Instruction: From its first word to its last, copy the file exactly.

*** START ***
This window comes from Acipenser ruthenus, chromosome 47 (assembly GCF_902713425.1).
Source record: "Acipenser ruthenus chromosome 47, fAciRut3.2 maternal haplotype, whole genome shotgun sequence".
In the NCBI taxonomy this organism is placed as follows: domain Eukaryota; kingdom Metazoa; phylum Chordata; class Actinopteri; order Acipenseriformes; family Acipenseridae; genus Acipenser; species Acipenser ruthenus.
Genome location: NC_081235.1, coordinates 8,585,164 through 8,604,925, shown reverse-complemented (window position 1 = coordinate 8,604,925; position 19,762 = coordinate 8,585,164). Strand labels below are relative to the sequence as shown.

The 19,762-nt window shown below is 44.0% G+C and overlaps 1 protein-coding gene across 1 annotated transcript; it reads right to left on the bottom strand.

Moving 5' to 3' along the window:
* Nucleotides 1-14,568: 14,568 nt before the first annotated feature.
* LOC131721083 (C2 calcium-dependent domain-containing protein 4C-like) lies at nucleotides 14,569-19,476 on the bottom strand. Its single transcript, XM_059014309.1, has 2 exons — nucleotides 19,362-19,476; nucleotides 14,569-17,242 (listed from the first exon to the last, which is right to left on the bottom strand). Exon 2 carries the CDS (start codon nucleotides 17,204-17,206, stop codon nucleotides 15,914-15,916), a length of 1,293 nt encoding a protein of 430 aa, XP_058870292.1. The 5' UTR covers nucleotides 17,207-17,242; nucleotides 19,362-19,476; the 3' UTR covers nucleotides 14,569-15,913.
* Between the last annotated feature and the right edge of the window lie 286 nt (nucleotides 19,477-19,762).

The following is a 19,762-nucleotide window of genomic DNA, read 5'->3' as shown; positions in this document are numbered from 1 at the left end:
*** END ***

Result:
This window comes from Acipenser ruthenus, chromosome 47 (assembly GCF_902713425.1).
Source record: "Acipenser ruthenus chromosome 47, fAciRut3.2 maternal haplotype, whole genome shotgun sequence".
In the NCBI taxonomy this organism is placed as follows: domain Eukaryota; kingdom Metazoa; phylum Chordata; class Actinopteri; order Acipenseriformes; family Acipenseridae; genus Acipenser; species Acipenser ruthenus.
Genome location: NC_081235.1, coordinates 8,585,164 through 8,604,925, shown reverse-complemented (window position 1 = coordinate 8,604,925; position 19,762 = coordinate 8,585,164). Strand labels below are relative to the sequence as shown.

The 19,762-nt window shown below is 44.0% G+C and overlaps 1 protein-coding gene across 1 annotated transcript; it reads right to left on the bottom strand.

Moving 5' to 3' along the window:
* Nucleotides 1-14,568: 14,568 nt before the first annotated feature.
* LOC131721083 (C2 calcium-dependent domain-containing protein 4C-like) lies at nucleotides 14,569-19,476 on the bottom strand. Its single transcript, XM_059014309.1, has 2 exons — nucleotides 19,362-19,476; nucleotides 14,569-17,242 (listed from the first exon to the last, which is right to left on the bottom strand). Exon 2 carries the CDS (start codon nucleotides 17,204-17,206, stop codon nucleotides 15,914-15,916), a length of 1,293 nt encoding a protein of 430 aa, XP_058870292.1. The 5' UTR covers nucleotides 17,207-17,242; nucleotides 19,362-19,476; the 3' UTR covers nucleotides 14,569-15,913.
* Between the last annotated feature and the right edge of the window lie 286 nt (nucleotides 19,477-19,762).

The following is a 19,762-nucleotide window of genomic DNA, read 5'->3' as shown; positions in this document are numbered from 1 at the left end: